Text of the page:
Organic Thanksgiving Dinner Tips

These tips for an organic Thanksgiving dinner range from how to read labels to increasing the use of natural soy. Eating organic at Thanksgiving dinner is easier than you think! These natural turkey dinner recipe tips are from the World Society for the Protection of Animals (WSPA).

“On Thanksgiving Day when Americans give thanks for the abundance of food on their table, they should also appreciate the global impact of what they are eating,” say WSPA representatives. “Making humane choices when shopping for a turkey and other holiday groceries is a simple yet powerful way to make a difference.”

The first step to an organic Thanksgiving is a free range turkey, of course.

And, here are more tips for an organic holiday meal…

Organic Thanksgiving Dinner Tips – Eating Organic at Thanksgiving

“Understanding food labels and, in turn, making humane choices for your turkey, eggs and milk can have a substantial impact on animal welfare, the environment and your health,” says Sharanya Krishna Prasad, a WSPA U.S. programs officer. “We want people to know that choosing certain foods can help save our planet. What better day to start than on Thanksgiving?”

When shopping for a Thanksgiving turkey, look for these labels: “Pasture Raised,” “USDA Organic,” “American Humane Certified,” “Animal Welfare Approved” or “Certified Humane.” These labels indicate that animals were generally raised under more humane standards and were given access to sunlight, fresh air, and freedom of movement. They were also spared non-therapeutic antibiotics and growth-promoting hormones.

Avoid misleading labels such as “Natural” or “Naturally Raised.” While “Naturally Raised” ensures animals were not given antibiotics or hormones, this claim does not require that the animals have freedom, fresh air or sunlight. The term “Natural” has no relevance to animal welfare, and merely indicates that the product was minimally processed and contains no dyes or preservatives.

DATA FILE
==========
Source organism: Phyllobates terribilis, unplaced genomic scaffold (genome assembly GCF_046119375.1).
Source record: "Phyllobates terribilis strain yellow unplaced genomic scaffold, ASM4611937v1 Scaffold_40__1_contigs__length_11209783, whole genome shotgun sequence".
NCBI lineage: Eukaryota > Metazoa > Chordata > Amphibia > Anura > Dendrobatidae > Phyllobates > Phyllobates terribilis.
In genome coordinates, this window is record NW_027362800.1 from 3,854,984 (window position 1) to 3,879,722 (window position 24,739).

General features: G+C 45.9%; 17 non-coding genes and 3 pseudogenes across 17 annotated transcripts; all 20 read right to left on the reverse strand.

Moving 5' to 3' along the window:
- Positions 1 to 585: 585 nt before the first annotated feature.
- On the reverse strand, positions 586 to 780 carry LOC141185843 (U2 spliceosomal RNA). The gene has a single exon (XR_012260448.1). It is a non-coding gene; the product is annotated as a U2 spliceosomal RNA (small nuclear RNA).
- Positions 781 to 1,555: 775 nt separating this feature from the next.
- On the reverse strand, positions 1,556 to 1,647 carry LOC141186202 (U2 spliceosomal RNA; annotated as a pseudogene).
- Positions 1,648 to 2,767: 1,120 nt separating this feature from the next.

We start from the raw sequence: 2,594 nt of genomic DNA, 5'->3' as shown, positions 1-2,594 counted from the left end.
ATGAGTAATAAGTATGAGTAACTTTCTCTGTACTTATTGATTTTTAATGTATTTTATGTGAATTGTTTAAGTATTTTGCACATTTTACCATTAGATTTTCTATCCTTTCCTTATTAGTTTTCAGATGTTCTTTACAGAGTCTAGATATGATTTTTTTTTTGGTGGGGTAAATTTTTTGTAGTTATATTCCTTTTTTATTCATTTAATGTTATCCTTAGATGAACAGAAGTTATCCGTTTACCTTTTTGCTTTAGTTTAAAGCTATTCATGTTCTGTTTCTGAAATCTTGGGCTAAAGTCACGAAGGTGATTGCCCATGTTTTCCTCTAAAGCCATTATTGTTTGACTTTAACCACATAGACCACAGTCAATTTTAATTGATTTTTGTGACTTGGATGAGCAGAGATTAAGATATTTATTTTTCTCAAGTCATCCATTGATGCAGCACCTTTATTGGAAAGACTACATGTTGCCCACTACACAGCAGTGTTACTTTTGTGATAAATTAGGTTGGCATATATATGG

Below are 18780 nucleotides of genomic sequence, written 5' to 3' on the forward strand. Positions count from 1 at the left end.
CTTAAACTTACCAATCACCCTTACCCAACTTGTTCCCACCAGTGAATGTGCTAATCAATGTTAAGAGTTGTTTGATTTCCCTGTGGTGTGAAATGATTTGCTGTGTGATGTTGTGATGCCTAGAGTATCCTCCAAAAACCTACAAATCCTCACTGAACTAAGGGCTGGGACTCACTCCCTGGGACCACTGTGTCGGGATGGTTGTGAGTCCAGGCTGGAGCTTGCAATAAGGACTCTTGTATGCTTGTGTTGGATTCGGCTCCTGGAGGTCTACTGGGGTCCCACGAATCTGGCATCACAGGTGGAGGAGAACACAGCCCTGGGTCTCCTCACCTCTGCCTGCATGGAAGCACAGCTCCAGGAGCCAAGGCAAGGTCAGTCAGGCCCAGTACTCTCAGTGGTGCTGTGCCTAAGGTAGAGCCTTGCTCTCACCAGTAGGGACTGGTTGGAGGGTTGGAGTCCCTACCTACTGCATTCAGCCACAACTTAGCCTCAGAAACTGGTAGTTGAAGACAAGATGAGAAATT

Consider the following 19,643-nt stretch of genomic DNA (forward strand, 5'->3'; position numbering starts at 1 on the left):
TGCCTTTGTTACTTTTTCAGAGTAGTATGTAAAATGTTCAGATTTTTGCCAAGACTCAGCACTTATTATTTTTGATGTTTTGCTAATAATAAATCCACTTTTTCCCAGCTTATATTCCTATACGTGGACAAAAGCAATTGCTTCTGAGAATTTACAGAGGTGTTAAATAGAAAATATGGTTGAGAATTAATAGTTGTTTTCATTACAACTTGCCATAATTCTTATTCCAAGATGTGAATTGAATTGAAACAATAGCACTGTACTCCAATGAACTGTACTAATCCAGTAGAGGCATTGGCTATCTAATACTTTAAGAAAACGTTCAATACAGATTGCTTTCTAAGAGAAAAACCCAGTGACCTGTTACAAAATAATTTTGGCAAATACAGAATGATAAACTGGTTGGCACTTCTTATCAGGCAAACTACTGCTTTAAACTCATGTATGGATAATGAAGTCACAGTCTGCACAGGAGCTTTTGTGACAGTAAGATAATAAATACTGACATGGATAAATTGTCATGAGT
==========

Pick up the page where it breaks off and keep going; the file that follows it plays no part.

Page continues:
Avoid serving multiple meat entrées at Thanksgiving. Instead, add a meatless entrée choice such as ratatouille, lasagna, vegetable chili or meatless shepherd’s pie. If you need help planning your Thanksgiving dinner, read 6 Decisions to Make Before Thanksgiving Day.

Don’t add meat (such as sausage) to your stuffing. Instead use veggies, fruits or nuts. Not only does this natural recipe tip help you be an ethical consumer, it lowers the fat content of your Thanksgiving dinner.

Use vegetable broth in place of turkey or chicken broth for gravies and sauces. Again, this organic Thanksgiving recipe tip is a low-fat alternative to the traditional turkey or chicken gravy.

Substitute soy milk, vegetable broth, or water, for cow’s milk in squash and corn soups. Use soy milk instead of cow’s milk in mashed potatoes and in corn and green bean casseroles, and substitute soy milk for cow’s milk in pie crusts and fillings.

Substitute “Egg Replacer” for chicken eggs in cornbread and other breads, cakes and desserts. And, try frozen non-dairy dessert on top of pies or cakes.

“If every person in the U.S. cut meat out of their diet for just one day it would save over 200,000 tons of food and nearly two million tons of CO2-equivalent emissions,” says Prasad. “That amount could feed an estimated two million people in need. By choosing humane labels, reducing meat in your diet and minimizing meat products in your side dishes, you can curb your carbon footprint and have something to truly be thankful for.”

If you want to stick to your weight loss goals over the holiday season, read Heart Healthy Diet Tips for Thanksgiving Dinner.

If you have any thoughts on eating organic at Thanksgiving, please comment below…

For more information on food labels and humane eating visit WSPA has built the world’s largest alliance – over 1,000 animal welfare groups in 150 countries –dedicated to alleviating animal suffering.


Leave a Reply

Your email address will not be published. Required fields are marked *

1 thought on “Organic Thanksgiving Dinner Tips”

  1. Thank you for reminding us about the choices we have in planning our upcoming Thanksgiving meals. We encourage consumers to look for pasture-raised turkeys!